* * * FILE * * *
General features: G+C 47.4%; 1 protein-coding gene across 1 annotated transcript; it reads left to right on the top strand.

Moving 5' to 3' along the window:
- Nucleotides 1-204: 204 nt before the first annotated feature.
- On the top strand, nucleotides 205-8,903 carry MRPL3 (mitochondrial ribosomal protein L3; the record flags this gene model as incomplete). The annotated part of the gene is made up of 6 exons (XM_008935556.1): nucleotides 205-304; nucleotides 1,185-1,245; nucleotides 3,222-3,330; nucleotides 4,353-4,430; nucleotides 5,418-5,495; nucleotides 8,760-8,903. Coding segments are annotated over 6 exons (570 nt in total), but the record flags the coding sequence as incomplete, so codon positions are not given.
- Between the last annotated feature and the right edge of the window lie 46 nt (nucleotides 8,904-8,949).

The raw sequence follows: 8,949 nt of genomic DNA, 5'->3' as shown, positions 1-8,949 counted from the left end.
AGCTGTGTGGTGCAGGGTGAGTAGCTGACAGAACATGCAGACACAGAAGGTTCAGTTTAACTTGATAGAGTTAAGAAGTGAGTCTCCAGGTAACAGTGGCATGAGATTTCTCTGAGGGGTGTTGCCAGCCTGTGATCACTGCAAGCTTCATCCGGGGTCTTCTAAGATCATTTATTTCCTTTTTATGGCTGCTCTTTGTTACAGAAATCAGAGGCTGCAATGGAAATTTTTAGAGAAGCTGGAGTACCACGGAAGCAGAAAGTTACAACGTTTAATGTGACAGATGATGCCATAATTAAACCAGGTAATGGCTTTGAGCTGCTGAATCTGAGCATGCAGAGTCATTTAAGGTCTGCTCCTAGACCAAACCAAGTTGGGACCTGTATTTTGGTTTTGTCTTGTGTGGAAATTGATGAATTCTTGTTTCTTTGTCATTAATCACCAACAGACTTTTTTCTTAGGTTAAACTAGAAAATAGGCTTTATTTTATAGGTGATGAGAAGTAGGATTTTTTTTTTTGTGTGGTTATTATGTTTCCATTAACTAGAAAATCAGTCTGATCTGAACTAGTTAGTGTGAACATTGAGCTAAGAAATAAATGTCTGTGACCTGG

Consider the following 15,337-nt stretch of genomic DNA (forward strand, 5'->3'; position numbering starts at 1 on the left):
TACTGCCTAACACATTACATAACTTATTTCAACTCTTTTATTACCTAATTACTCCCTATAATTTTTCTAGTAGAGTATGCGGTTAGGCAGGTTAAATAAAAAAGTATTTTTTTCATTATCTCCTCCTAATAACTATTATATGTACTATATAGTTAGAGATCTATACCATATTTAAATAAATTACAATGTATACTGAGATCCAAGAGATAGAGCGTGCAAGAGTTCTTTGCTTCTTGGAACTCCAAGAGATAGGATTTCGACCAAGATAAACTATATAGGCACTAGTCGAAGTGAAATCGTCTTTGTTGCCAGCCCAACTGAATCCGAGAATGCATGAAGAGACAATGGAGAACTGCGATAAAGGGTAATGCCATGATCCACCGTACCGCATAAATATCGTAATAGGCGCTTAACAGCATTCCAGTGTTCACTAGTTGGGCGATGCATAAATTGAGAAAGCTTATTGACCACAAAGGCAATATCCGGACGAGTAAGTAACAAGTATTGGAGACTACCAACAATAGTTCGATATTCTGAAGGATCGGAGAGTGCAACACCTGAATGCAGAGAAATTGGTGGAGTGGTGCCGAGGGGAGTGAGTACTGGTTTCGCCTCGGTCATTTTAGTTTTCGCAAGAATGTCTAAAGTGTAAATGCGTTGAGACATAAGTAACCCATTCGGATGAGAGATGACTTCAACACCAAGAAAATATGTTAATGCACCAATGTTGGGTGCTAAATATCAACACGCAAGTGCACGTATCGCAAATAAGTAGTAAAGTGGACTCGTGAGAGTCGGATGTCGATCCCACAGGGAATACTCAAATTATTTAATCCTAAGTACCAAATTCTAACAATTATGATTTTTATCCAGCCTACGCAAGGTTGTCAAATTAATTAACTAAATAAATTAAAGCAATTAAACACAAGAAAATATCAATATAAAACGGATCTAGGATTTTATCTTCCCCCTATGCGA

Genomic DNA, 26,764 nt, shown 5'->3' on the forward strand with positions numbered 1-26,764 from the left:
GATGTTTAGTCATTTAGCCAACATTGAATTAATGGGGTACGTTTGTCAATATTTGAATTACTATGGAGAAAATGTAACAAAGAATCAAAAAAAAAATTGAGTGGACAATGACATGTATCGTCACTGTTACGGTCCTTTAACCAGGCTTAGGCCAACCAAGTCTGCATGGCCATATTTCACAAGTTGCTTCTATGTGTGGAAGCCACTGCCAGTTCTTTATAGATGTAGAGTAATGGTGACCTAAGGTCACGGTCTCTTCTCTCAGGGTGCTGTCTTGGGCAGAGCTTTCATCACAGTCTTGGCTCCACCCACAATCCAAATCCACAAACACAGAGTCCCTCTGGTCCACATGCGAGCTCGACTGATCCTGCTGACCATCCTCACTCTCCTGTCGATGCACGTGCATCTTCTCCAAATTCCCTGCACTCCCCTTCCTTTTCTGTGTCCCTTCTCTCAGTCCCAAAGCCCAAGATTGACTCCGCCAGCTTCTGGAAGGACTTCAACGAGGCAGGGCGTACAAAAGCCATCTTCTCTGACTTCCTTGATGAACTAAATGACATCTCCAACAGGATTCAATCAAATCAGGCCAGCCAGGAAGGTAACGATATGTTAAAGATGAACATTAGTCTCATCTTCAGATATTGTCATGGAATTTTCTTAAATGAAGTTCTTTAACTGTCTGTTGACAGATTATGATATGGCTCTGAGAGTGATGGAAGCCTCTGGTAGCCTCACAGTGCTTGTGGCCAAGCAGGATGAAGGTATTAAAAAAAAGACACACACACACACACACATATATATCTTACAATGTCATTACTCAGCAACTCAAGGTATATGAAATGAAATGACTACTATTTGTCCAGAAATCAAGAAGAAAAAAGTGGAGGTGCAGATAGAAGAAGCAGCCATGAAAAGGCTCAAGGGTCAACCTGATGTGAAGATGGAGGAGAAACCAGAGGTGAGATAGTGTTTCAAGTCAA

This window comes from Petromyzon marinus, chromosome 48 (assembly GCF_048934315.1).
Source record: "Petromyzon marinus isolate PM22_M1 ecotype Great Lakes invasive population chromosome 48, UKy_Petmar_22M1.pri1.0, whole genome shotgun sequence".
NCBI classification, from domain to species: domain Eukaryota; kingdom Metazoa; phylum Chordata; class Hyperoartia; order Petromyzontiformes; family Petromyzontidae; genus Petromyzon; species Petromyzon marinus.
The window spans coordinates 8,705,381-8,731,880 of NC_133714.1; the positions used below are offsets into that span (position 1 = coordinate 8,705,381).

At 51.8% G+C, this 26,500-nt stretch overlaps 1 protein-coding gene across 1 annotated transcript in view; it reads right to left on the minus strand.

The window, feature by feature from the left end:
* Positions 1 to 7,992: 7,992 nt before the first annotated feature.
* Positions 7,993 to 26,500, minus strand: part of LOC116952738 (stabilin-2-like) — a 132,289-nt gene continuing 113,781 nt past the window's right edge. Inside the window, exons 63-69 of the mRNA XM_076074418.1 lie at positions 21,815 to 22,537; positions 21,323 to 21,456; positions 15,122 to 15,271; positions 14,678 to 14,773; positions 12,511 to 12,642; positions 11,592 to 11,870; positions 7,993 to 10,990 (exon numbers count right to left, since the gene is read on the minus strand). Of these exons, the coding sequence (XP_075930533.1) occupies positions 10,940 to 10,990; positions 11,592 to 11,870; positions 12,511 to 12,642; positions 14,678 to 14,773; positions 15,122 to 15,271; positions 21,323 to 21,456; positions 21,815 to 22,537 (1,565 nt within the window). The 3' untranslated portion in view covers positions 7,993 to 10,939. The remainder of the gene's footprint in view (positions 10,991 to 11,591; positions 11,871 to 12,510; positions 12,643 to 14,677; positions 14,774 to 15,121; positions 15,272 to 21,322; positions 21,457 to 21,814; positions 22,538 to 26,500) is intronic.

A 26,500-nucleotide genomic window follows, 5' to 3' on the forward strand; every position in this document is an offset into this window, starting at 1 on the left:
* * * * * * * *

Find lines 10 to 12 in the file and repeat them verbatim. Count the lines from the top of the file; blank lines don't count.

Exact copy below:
Genomic DNA, 26,764 nt, shown 5'->3' on the forward strand with positions numbered 1-26,764 from the left:
GATGTTTAGTCATTTAGCCAACATTGAATTAATGGGGTACGTTTGTCAATATTTGAATTACTATGGAGAAAATGTAACAAAGAATCAAAAAAAAAATTGAGTGGACAATGACATGTATCGTCACTGTTACGGTCCTTTAACCAGGCTTAGGCCAACCAAGTCTGCATGGCCATATTTCACAAGTTGCTTCTATGTGTGGAAGCCACTGCCAGTTCTTTATAGATGTAGAGTAATGGTGACCTAAGGTCACGGTCTCTTCTCTCAGGGTGCTGTCTTGGGCAGAGCTTTCATCACAGTCTTGGCTCCACCCACAATCCAAATCCACAAACACAGAGTCCCTCTGGTCCACATGCGAGCTCGACTGATCCTGCTGACCATCCTCACTCTCCTGTCGATGCACGTGCATCTTCTCCAAATTCCCTGCACTCCCCTTCCTTTTCTGTGTCCCTTCTCTCAGTCCCAAAGCCCAAGATTGACTCCGCCAGCTTCTGGAAGGACTTCAACGAGGCAGGGCGTACAAAAGCCATCTTCTCTGACTTCCTTGATGAACTAAATGACATCTCCAACAGGATTCAATCAAATCAGGCCAGCCAGGAAGGTAACGATATGTTAAAGATGAACATTAGTCTCATCTTCAGATATTGTCATGGAATTTTCTTAAATGAAGTTCTTTAACTGTCTGTTGACAGATTATGATATGGCTCTGAGAGTGATGGAAGCCTCTGGTAGCCTCACAGTGCTTGTGGCCAAGCAGGATGAAGGTATTAAAAAAAAGACACACACACACACACACATATATATCTTACAATGTCATTACTCAGCAACTCAAGGTATATGAAATGAAATGACTACTATTTGTCCAGAAATCAAGAAGAAAAAAGTGGAGGTGCAGATAGAAGAAGCAGCCATGAAAAGGCTCAAGGGTCAACCTGATGTGAAGATGGAGGAGAAACCAGAGGTGAGATAGTGTTTCAAGTCAA

This window comes from Petromyzon marinus, chromosome 48 (assembly GCF_048934315.1).